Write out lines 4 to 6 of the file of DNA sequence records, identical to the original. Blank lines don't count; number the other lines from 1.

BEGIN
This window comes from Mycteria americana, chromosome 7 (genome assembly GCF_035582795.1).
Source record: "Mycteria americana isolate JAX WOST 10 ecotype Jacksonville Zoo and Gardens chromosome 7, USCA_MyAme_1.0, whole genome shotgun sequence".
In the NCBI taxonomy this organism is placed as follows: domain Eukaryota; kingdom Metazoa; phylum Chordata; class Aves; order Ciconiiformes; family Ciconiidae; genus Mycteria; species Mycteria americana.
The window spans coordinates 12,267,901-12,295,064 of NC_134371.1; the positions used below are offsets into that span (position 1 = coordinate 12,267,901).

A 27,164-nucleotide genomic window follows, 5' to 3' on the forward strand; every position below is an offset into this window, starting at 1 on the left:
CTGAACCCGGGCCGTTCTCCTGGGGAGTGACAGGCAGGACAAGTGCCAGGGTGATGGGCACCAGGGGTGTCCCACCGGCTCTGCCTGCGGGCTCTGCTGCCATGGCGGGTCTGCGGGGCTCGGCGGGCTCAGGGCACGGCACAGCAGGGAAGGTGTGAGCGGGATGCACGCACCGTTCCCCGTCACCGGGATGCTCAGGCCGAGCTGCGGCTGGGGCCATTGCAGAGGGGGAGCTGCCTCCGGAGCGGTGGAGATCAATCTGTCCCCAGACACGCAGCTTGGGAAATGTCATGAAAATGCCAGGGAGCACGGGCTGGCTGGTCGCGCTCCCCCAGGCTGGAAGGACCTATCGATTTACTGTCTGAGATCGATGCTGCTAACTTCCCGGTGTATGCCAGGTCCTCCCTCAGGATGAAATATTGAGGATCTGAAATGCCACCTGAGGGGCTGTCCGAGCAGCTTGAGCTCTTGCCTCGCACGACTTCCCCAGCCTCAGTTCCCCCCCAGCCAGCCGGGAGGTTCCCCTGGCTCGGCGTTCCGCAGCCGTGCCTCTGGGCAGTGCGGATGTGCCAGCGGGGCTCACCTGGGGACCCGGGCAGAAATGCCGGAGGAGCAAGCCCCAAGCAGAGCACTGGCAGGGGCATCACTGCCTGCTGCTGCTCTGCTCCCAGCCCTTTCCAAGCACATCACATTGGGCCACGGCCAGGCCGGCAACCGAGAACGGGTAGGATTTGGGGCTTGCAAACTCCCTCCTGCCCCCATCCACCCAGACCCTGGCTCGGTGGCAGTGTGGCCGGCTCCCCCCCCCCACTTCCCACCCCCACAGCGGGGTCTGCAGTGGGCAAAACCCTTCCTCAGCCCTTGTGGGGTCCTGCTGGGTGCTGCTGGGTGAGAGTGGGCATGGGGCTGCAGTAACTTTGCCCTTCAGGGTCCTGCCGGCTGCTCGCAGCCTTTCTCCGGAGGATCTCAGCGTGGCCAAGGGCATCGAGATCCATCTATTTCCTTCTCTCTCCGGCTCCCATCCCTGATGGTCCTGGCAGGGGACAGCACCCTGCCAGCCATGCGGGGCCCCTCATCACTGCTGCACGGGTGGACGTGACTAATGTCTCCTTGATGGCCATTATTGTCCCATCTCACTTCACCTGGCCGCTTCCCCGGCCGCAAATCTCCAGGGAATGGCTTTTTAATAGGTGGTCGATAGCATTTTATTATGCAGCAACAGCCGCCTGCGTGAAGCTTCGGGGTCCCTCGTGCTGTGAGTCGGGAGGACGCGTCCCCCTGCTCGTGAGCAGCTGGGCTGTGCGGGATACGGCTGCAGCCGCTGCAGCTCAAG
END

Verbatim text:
The window spans coordinates 12,267,901-12,295,064 of NC_134371.1; the positions used below are offsets into that span (position 1 = coordinate 12,267,901).

A 27,164-nucleotide genomic window follows, 5' to 3' on the forward strand; every position below is an offset into this window, starting at 1 on the left:
CTGAACCCGGGCCGTTCTCCTGGGGAGTGACAGGCAGGACAAGTGCCAGGGTGATGGGCACCAGGGGTGTCCCACCGGCTCTGCCTGCGGGCTCTGCTGCCATGGCGGGTCTGCGGGGCTCGGCGGGCTCAGGGCACGGCACAGCAGGGAAGGTGTGAGCGGGATGCACGCACCGTTCCCCGTCACCGGGATGCTCAGGCCGAGCTGCGGCTGGGGCCATTGCAGAGGGGGAGCTGCCTCCGGAGCGGTGGAGATCAATCTGTCCCCAGACACGCAGCTTGGGAAATGTCATGAAAATGCCAGGGAGCACGGGCTGGCTGGTCGCGCTCCCCCAGGCTGGAAGGACCTATCGATTTACTGTCTGAGATCGATGCTGCTAACTTCCCGGTGTATGCCAGGTCCTCCCTCAGGATGAAATATTGAGGATCTGAAATGCCACCTGAGGGGCTGTCCGAGCAGCTTGAGCTCTTGCCTCGCACGACTTCCCCAGCCTCAGTTCCCCCCCAGCCAGCCGGGAGGTTCCCCTGGCTCGGCGTTCCGCAGCCGTGCCTCTGGGCAGTGCGGATGTGCCAGCGGGGCTCACCTGGGGACCCGGGCAGAAATGCCGGAGGAGCAAGCCCCAAGCAGAGCACTGGCAGGGGCATCACTGCCTGCTGCTGCTCTGCTCCCAGCCCTTTCCAAGCACATCACATTGGGCCACGGCCAGGCCGGCAACCGAGAACGGGTAGGATTTGGGGCTTGCAAACTCCCTCCTGCCCCCATCCACCCAGACCCTGGCTCGGTGGCAGTGTGGCCGGCTCCCCCCCCCCACTTCCCACCCCCACAGCGGGGTCTGCAGTGGGCAAAACCCTTCCTCAGCCCTTGTGGGGTCCTGCTGGGTGCTGCTGGGTGAGAGTGGGCATGGGGCTGCAGTAACTTTGCCCTTCAGGGTCCTGCCGGCTGCTCGCAGCCTTTCTCCGGAGGATCTCAGCGTGGCCAAGGGCATCGAGATCCATCTATTTCCTTCTCTCTCCGGCTCCCATCCCTGATGGTCCTGGCAGGGGACAGCACCCTGCCAGCCATGCGGGGCCCCTCATCACTGCTGCACGGGTGGACGTGACTAATGTCTCCTTGATGGCCATTATTGTCCCATCTCACTTCACCTGGCCGCTTCCCCGGCCGCAAATCTCCAGGGAATGGCTTTTTAATAGGTGGTCGATAGCATTTTATTATGCAGCAACAGCCGCCTGCGTGAAGCTTCGGGGTCCCTCGTGCTGTGAGTCGGGAGGACGCGTCCCCCTGCTCGTGAGCAGCTGGGCTGTGCGGGATACGGCTGCAGCCGCTGCAGCTCAAG